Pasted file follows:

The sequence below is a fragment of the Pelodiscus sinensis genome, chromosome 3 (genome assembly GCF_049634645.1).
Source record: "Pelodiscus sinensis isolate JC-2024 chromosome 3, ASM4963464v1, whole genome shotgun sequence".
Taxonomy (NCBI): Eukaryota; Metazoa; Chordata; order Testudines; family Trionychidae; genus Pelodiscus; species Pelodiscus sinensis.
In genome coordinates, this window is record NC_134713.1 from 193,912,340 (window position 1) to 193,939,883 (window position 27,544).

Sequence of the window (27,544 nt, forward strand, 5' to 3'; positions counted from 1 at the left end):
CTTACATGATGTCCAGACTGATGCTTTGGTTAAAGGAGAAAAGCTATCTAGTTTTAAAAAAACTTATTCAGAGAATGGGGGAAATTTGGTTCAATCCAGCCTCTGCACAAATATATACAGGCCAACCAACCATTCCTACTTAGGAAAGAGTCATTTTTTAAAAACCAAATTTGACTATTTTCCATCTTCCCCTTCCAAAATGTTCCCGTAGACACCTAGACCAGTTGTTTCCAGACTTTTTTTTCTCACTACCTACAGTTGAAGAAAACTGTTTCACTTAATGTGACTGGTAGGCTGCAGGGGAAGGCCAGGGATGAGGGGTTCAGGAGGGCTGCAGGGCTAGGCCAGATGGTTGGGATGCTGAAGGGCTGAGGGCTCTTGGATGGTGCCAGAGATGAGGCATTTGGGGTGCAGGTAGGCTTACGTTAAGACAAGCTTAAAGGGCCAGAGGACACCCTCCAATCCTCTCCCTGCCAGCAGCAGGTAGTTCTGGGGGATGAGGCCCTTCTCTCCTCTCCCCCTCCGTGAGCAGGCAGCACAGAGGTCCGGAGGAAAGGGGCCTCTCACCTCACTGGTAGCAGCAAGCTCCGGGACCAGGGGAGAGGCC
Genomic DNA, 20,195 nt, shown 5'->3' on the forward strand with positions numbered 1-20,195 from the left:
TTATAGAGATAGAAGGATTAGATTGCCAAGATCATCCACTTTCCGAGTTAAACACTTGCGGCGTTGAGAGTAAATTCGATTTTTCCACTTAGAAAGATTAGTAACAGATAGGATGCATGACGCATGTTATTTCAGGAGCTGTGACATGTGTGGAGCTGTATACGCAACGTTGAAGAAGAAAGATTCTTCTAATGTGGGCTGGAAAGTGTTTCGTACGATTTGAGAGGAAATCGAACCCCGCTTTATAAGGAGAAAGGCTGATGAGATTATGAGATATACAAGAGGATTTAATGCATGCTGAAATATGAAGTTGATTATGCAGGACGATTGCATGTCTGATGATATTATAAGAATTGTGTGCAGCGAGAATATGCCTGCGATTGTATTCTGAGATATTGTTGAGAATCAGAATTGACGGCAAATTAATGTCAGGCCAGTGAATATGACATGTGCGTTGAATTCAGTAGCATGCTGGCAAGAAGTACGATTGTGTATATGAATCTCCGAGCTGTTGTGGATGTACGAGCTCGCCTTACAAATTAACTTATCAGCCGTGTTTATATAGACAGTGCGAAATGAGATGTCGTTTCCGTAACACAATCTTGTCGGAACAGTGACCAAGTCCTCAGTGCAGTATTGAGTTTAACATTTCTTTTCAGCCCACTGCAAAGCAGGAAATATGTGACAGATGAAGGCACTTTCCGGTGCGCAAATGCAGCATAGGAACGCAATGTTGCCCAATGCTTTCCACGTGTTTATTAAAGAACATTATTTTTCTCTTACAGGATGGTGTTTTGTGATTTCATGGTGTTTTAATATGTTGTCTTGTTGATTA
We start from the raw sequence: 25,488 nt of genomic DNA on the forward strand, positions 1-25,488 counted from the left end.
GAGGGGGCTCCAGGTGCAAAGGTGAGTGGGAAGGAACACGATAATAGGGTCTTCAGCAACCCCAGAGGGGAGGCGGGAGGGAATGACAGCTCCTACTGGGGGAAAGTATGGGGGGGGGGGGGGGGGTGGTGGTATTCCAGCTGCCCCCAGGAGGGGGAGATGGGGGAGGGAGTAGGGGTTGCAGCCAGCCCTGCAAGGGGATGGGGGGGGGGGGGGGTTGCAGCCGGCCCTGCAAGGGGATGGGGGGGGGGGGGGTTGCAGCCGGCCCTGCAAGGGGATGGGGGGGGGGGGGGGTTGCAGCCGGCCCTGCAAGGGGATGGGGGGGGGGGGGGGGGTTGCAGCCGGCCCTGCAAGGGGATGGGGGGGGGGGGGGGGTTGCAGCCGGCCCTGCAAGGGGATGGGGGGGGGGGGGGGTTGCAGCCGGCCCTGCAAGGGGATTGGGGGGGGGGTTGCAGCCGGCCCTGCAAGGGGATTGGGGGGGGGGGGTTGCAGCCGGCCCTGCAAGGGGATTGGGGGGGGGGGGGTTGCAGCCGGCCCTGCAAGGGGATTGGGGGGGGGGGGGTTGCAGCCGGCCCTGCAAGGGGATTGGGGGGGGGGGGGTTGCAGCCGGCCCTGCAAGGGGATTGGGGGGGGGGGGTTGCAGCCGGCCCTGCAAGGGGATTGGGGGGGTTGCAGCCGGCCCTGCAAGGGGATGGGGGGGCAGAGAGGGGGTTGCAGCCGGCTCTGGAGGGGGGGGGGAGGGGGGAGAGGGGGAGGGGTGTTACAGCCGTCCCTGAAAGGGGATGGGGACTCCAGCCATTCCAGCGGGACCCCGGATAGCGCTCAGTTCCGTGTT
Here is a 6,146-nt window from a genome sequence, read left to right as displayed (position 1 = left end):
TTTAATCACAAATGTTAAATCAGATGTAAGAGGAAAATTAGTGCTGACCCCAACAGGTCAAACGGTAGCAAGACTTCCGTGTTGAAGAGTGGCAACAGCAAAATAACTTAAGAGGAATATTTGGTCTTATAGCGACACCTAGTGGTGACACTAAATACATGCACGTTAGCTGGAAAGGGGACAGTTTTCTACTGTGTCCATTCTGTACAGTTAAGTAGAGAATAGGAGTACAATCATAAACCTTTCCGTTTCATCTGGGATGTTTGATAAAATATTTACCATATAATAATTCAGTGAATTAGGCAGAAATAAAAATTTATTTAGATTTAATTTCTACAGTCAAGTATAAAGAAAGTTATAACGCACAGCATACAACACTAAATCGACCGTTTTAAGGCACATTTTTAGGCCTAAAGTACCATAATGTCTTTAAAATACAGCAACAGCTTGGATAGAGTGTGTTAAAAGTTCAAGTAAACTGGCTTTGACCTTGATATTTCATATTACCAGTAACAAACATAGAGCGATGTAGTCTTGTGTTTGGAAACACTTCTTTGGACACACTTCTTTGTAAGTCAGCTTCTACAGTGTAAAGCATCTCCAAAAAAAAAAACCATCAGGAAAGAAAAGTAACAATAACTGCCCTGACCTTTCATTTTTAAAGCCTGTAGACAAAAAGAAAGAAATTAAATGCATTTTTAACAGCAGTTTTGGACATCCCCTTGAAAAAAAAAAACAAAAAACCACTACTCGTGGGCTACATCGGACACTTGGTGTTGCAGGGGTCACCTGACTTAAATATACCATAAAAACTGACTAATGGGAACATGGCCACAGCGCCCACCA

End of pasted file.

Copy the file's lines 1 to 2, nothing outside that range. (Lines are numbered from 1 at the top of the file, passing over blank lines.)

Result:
The sequence below is a fragment of the Pelodiscus sinensis genome, chromosome 3 (genome assembly GCF_049634645.1).
Source record: "Pelodiscus sinensis isolate JC-2024 chromosome 3, ASM4963464v1, whole genome shotgun sequence".